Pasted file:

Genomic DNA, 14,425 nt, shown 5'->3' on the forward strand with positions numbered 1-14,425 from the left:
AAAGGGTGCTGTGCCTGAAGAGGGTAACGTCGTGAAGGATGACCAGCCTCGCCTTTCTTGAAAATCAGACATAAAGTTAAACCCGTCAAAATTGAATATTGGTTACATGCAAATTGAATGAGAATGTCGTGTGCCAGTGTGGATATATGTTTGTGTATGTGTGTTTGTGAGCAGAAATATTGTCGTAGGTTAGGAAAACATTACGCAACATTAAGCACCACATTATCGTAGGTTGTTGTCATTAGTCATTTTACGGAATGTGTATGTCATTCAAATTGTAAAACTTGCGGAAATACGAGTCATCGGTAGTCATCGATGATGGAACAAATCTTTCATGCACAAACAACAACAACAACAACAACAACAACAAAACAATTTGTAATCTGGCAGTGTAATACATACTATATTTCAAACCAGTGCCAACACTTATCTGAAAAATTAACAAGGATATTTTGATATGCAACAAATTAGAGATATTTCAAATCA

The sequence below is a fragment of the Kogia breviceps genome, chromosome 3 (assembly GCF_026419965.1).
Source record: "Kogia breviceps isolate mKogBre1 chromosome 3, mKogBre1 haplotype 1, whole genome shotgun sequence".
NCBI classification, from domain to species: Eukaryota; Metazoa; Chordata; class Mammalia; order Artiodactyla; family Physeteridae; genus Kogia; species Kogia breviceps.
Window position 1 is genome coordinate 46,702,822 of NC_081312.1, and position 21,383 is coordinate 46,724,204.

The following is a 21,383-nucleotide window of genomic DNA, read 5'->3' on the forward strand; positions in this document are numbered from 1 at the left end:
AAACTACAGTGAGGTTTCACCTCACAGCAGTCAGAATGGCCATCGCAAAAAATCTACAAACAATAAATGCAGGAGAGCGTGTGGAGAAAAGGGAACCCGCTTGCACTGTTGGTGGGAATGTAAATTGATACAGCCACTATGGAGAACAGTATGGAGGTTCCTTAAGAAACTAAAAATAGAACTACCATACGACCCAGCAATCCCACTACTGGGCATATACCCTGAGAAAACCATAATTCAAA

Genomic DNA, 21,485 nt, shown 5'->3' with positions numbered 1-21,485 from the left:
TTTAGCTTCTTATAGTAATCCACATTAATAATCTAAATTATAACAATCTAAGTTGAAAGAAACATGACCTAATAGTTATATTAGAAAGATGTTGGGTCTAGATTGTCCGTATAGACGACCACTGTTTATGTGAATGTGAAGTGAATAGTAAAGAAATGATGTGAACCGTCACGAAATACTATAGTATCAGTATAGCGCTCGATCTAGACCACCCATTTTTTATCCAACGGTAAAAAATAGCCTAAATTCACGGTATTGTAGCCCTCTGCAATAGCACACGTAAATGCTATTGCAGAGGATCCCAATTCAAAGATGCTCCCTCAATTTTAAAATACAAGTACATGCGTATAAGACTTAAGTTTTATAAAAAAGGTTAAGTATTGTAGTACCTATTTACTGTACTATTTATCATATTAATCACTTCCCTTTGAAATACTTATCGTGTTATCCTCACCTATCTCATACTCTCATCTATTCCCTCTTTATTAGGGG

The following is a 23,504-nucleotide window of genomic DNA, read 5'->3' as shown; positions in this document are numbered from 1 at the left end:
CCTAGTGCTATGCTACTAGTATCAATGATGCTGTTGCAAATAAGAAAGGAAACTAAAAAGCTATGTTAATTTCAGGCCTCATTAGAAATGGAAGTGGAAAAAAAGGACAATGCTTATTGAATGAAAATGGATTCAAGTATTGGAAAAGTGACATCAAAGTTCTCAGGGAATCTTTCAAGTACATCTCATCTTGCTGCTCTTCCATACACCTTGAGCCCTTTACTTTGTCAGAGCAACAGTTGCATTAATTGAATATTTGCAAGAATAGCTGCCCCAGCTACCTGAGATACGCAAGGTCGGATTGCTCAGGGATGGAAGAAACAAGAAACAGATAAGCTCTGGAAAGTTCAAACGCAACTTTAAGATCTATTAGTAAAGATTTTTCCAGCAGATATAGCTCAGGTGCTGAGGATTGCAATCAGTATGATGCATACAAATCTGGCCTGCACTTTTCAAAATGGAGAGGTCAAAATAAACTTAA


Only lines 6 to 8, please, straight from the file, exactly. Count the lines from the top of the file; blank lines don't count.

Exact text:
Window position 1 is genome coordinate 46,702,822 of NC_081312.1, and position 21,383 is coordinate 46,724,204.

The following is a 21,383-nucleotide window of genomic DNA, read 5'->3' on the forward strand; positions in this document are numbered from 1 at the left end:
AAACTACAGTGAGGTTTCACCTCACAGCAGTCAGAATGGCCATCGCAAAAAATCTACAAACAATAAATGCAGGAGAGCGTGTGGAGAAAAGGGAACCCGCTTGCACTGTTGGTGGGAATGTAAATTGATACAGCCACTATGGAGAACAGTATGGAGGTTCCTTAAGAAACTAAAAATAGAACTACCATACGACCCAGCAATCCCACTACTGGGCATATACCCTGAGAAAACCATAATTCAAA